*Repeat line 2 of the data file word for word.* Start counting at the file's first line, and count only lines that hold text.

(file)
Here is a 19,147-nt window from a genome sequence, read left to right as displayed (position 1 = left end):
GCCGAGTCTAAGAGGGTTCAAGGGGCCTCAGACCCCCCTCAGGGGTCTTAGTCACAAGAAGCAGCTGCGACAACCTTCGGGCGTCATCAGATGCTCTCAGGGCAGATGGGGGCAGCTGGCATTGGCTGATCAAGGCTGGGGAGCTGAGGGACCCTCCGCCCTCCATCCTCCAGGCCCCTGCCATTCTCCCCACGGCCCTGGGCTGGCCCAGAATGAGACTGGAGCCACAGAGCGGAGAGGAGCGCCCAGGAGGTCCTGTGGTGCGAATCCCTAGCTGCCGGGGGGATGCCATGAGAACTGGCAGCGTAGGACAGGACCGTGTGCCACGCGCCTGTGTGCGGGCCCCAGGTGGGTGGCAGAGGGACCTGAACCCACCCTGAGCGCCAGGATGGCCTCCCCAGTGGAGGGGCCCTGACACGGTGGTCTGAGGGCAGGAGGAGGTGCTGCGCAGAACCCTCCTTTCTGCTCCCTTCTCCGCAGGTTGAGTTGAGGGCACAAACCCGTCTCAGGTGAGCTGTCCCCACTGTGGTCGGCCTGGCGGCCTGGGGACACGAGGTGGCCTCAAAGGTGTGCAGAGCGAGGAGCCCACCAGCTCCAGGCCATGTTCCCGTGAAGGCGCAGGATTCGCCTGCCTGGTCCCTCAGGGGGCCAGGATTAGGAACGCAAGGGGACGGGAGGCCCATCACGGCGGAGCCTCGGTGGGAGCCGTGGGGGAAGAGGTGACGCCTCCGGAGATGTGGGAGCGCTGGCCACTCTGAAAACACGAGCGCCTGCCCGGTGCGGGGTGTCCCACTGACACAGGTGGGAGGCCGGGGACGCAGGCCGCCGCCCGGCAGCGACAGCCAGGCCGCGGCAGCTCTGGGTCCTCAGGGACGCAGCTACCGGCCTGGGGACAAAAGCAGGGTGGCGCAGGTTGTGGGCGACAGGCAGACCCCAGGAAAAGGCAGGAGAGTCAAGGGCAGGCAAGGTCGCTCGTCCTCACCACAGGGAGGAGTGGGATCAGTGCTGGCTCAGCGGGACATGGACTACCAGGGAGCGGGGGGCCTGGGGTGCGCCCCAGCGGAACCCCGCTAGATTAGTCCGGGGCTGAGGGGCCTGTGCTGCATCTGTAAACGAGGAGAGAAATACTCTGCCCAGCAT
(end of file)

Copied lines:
GCCGAGTCTAAGAGGGTTCAAGGGGCCTCAGACCCCCCTCAGGGGTCTTAGTCACAAGAAGCAGCTGCGACAACCTTCGGGCGTCATCAGATGCTCTCAGGGCAGATGGGGGCAGCTGGCATTGGCTGATCAAGGCTGGGGAGCTGAGGGACCCTCCGCCCTCCATCCTCCAGGCCCCTGCCATTCTCCCCACGGCCCTGGGCTGGCCCAGAATGAGACTGGAGCCACAGAGCGGAGAGGAGCGCCCAGGAGGTCCTGTGGTGCGAATCCCTAGCTGCCGGGGGGATGCCATGAGAACTGGCAGCGTAGGACAGGACCGTGTGCCACGCGCCTGTGTGCGGGCCCCAGGTGGGTGGCAGAGGGACCTGAACCCACCCTGAGCGCCAGGATGGCCTCCCCAGTGGAGGGGCCCTGACACGGTGGTCTGAGGGCAGGAGGAGGTGCTGCGCAGAACCCTCCTTTCTGCTCCCTTCTCCGCAGGTTGAGTTGAGGGCACAAACCCGTCTCAGGTGAGCTGTCCCCACTGTGGTCGGCCTGGCGGCCTGGGGACACGAGGTGGCCTCAAAGGTGTGCAGAGCGAGGAGCCCACCAGCTCCAGGCCATGTTCCCGTGAAGGCGCAGGATTCGCCTGCCTGGTCCCTCAGGGGGCCAGGATTAGGAACGCAAGGGGACGGGAGGCCCATCACGGCGGAGCCTCGGTGGGAGCCGTGGGGGAAGAGGTGACGCCTCCGGAGATGTGGGAGCGCTGGCCACTCTGAAAACACGAGCGCCTGCCCGGTGCGGGGTGTCCCACTGACACAGGTGGGAGGCCGGGGACGCAGGCCGCCGCCCGGCAGCGACAGCCAGGCCGCGGCAGCTCTGGGTCCTCAGGGACGCAGCTACCGGCCTGGGGACAAAAGCAGGGTGGCGCAGGTTGTGGGCGACAGGCAGACCCCAGGAAAAGGCAGGAGAGTCAAGGGCAGGCAAGGTCGCTCGTCCTCACCACAGGGAGGAGTGGGATCAGTGCTGGCTCAGCGGGACATGGACTACCAGGGAGCGGGGGGCCTGGGGTGCGCCCCAGCGGAACCCCGCTAGATTAGTCCGGGGCTGAGGGGCCTGTGCTGCATCTGTAAACGAGGAGAGAAATACTCTGCCCAGCAT